Other locations used in the series were Glossop and Hope Valley. If you knew the area you could spot:

  • Hilary Briss’s scary butcher’s shop (J.W. Mettrick & Son)
  • The old fishmonger’s became a veterinary surgery
  • The empty estate agent found new life as the Attachments dating agency
  • The little handicraft emporium was transformed into a joke shop one day and a video rental shop a week later

So here we have just a few of Derbyshire’s claim to comedy fame.  Your local library will have plenty on offer to put a smile on your face over the coming month, so why not pop in and have a look.

 

Advent Calendar – Day 24

Almost there…

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Christmas card painted by John Chaplin, with Edgar Osborne, sent from Palestine in 1917, during World War One (Ref: D5063/3/3)

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Inside the card reads:
Palestine 1917
Christmas 1917
Two campaigners send you Greetings, dear Lill
Edgar
John Chaplin

 

 

 

 

Born in Bournemouth in 1890, Edgar Osborne was County Librarian for Derbyshire for 31 years (1923-1954). During World War One Edgar served on the Bulgarian Front and in Palestine, from where he sent this card to Lill, possibly his future wife Mabel Jacobson, whom he married in 1918, not long before the end of the war. Other papers of Edgar’s from this time are available to view online via our catalogue, as part of our WW1 digitisation project. Although not available to read online, this series of papers contains a very moving story about Edgar’s experience in Palestine, including how he spent Christmas Day 1917 (ref: D5063/3/2).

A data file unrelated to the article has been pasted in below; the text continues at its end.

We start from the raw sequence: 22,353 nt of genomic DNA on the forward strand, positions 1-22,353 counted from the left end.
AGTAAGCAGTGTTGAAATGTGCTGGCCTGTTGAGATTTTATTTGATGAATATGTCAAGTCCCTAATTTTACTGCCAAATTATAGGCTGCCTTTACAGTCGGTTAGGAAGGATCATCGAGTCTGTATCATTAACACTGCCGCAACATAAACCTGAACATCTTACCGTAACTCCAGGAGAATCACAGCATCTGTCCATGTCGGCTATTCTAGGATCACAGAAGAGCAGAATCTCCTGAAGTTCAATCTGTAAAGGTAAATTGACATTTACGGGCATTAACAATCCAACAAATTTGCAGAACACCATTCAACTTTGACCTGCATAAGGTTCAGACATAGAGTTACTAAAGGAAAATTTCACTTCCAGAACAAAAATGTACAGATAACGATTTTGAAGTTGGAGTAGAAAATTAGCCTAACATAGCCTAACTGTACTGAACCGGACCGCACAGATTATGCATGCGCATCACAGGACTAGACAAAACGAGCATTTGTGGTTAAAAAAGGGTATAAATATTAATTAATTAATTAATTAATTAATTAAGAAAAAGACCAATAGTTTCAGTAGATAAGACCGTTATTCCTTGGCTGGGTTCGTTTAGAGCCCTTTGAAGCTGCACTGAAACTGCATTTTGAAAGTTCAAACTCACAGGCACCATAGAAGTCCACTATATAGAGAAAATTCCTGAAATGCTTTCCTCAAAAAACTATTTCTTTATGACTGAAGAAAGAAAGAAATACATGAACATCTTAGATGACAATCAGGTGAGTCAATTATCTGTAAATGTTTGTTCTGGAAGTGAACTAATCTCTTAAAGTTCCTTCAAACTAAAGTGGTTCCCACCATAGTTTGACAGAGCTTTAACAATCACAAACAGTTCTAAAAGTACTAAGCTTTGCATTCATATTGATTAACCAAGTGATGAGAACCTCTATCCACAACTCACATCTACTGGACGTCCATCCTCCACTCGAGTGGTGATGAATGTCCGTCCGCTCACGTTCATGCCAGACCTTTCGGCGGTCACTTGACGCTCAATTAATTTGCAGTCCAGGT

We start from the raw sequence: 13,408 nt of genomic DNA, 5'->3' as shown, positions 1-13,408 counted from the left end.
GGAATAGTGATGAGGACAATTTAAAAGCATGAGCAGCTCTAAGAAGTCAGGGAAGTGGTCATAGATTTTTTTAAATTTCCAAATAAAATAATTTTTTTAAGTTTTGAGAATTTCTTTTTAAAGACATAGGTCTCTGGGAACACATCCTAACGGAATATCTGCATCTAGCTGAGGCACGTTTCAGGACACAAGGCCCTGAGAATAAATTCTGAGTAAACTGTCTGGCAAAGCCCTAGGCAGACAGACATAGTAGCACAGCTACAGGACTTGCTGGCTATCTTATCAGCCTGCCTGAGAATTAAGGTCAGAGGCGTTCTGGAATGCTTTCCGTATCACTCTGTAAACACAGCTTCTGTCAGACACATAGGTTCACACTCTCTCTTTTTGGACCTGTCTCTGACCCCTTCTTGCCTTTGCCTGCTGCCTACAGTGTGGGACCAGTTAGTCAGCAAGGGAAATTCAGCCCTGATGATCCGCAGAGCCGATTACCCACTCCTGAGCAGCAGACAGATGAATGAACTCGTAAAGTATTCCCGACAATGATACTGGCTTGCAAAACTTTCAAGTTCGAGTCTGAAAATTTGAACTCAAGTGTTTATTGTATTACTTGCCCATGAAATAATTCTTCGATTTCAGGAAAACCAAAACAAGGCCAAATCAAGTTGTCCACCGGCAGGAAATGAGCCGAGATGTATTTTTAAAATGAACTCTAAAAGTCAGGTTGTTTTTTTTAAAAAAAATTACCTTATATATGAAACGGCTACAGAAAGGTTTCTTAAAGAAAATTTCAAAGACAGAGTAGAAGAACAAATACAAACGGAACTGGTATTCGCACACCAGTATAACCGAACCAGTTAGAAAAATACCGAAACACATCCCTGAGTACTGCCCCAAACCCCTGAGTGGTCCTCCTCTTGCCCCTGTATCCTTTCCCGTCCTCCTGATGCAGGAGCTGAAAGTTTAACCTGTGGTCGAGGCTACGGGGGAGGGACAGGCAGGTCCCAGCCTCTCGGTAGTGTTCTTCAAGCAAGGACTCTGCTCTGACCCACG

After the war, Edgar resumed his career in librarianship, becoming County Librarian of Derbyshire at the age of just 33. During this time, he introduced new services, such as mobile libraries, and developed his own interests in literature, especially in children’s books – an interest featuring heavily in his archive collection, which also includes Edgar’s diaries written during World War Two and papers relating to his retirement in 1954.

National Libraries Day

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This Saturday, the 8th of February, is National Libraries Day – an opportunity to celebrate libraries and library services across the UK.

Visitors to the Record Office will have seen the exhibition in our reception –  ‘I Didn’t Know You’d Got That!’ – showcasing the range of material held in the County Local Studies Library collections.  From sale catalogues to stereo cards, periodicals to postcards, the display will be available to view until 8th March.

There are also talks and workshops happening in libraries around Derbyshire – see the ‘National Libraries Day Events’ listing available here for more information.

Local History Fair

Calling all local history enthusiasts… this Saturday we will be holding a fantastic local history day at Chesterfield Library. The event includes talks, workshops, old films of Derbyshire, and the chance to find out about our new local studies and archive centre.

The event is FREE, but booking is required for some sessions – please call 01629 533400 for more information, or to book a place… don’t miss out!!